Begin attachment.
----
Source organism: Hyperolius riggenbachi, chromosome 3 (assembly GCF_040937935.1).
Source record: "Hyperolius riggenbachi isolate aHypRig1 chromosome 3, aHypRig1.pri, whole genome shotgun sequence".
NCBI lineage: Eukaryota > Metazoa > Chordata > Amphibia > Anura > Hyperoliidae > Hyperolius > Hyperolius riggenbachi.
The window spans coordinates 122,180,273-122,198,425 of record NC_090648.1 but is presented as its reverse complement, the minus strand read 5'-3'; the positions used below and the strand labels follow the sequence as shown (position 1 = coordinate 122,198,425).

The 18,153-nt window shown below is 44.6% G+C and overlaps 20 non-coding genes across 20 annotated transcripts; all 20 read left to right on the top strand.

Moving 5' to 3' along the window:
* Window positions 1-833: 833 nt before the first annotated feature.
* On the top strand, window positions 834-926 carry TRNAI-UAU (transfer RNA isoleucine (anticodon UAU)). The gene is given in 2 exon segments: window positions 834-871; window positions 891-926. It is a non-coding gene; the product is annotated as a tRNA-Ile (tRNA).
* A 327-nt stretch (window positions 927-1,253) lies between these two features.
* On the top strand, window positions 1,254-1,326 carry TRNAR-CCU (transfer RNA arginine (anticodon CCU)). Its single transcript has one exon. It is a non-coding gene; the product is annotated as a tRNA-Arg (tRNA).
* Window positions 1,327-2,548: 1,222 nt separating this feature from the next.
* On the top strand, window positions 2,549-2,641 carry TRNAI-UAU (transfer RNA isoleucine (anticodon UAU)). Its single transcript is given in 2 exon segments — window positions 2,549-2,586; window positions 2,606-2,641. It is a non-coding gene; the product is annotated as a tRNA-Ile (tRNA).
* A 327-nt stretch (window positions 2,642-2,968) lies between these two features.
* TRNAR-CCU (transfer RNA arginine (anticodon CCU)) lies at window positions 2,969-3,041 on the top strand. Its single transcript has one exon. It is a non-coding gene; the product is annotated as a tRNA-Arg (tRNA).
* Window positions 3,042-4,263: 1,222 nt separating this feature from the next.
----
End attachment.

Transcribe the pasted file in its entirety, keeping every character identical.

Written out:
Source organism: Hyperolius riggenbachi, chromosome 3 (assembly GCF_040937935.1).
Source record: "Hyperolius riggenbachi isolate aHypRig1 chromosome 3, aHypRig1.pri, whole genome shotgun sequence".
NCBI lineage: Eukaryota > Metazoa > Chordata > Amphibia > Anura > Hyperoliidae > Hyperolius > Hyperolius riggenbachi.
The window spans coordinates 122,180,273-122,198,425 of record NC_090648.1 but is presented as its reverse complement, the minus strand read 5'-3'; the positions used below and the strand labels follow the sequence as shown (position 1 = coordinate 122,198,425).

The 18,153-nt window shown below is 44.6% G+C and overlaps 20 non-coding genes across 20 annotated transcripts; all 20 read left to right on the top strand.

Moving 5' to 3' along the window:
* Window positions 1-833: 833 nt before the first annotated feature.
* On the top strand, window positions 834-926 carry TRNAI-UAU (transfer RNA isoleucine (anticodon UAU)). The gene is given in 2 exon segments: window positions 834-871; window positions 891-926. It is a non-coding gene; the product is annotated as a tRNA-Ile (tRNA).
* A 327-nt stretch (window positions 927-1,253) lies between these two features.
* On the top strand, window positions 1,254-1,326 carry TRNAR-CCU (transfer RNA arginine (anticodon CCU)). Its single transcript has one exon. It is a non-coding gene; the product is annotated as a tRNA-Arg (tRNA).
* Window positions 1,327-2,548: 1,222 nt separating this feature from the next.
* On the top strand, window positions 2,549-2,641 carry TRNAI-UAU (transfer RNA isoleucine (anticodon UAU)). Its single transcript is given in 2 exon segments — window positions 2,549-2,586; window positions 2,606-2,641. It is a non-coding gene; the product is annotated as a tRNA-Ile (tRNA).
* A 327-nt stretch (window positions 2,642-2,968) lies between these two features.
* TRNAR-CCU (transfer RNA arginine (anticodon CCU)) lies at window positions 2,969-3,041 on the top strand. Its single transcript has one exon. It is a non-coding gene; the product is annotated as a tRNA-Arg (tRNA).
* Window positions 3,042-4,263: 1,222 nt separating this feature from the next.